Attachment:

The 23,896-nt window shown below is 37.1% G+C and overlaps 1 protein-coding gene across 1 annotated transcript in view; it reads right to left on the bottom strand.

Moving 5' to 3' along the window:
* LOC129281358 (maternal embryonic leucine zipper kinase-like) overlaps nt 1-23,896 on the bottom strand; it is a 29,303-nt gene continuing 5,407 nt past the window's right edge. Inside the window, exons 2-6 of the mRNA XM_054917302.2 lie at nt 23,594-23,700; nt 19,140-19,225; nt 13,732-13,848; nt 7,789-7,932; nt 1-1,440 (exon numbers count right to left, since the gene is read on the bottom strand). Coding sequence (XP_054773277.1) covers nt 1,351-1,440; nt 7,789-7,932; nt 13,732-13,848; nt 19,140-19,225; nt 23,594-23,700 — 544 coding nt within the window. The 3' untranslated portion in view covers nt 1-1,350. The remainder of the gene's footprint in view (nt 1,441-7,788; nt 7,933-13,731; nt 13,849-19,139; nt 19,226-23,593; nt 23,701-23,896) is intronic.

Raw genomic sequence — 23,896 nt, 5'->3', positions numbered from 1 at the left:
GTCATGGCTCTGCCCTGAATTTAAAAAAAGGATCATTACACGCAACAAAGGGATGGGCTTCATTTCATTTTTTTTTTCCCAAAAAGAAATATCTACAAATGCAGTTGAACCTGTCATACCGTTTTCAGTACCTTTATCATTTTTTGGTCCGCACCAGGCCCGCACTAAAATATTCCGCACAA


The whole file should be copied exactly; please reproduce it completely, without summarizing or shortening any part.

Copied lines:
The 23,896-nt window shown below is 37.1% G+C and overlaps 1 protein-coding gene across 1 annotated transcript in view; it reads right to left on the bottom strand.

Moving 5' to 3' along the window:
* LOC129281358 (maternal embryonic leucine zipper kinase-like) overlaps nt 1-23,896 on the bottom strand; it is a 29,303-nt gene continuing 5,407 nt past the window's right edge. Inside the window, exons 2-6 of the mRNA XM_054917302.2 lie at nt 23,594-23,700; nt 19,140-19,225; nt 13,732-13,848; nt 7,789-7,932; nt 1-1,440 (exon numbers count right to left, since the gene is read on the bottom strand). Coding sequence (XP_054773277.1) covers nt 1,351-1,440; nt 7,789-7,932; nt 13,732-13,848; nt 19,140-19,225; nt 23,594-23,700 — 544 coding nt within the window. The 3' untranslated portion in view covers nt 1-1,350. The remainder of the gene's footprint in view (nt 1,441-7,788; nt 7,933-13,731; nt 13,849-19,139; nt 19,226-23,593; nt 23,701-23,896) is intronic.

Raw genomic sequence — 23,896 nt, 5'->3', positions numbered from 1 at the left:
GTCATGGCTCTGCCCTGAATTTAAAAAAAGGATCATTACACGCAACAAAGGGATGGGCTTCATTTCATTTTTTTTTTCCCAAAAAGAAATATCTACAAATGCAGTTGAACCTGTCATACCGTTTTCAGTACCTTTATCATTTTTTGGTCCGCACCAGGCCCGCACTAAAATATTCCGCACAA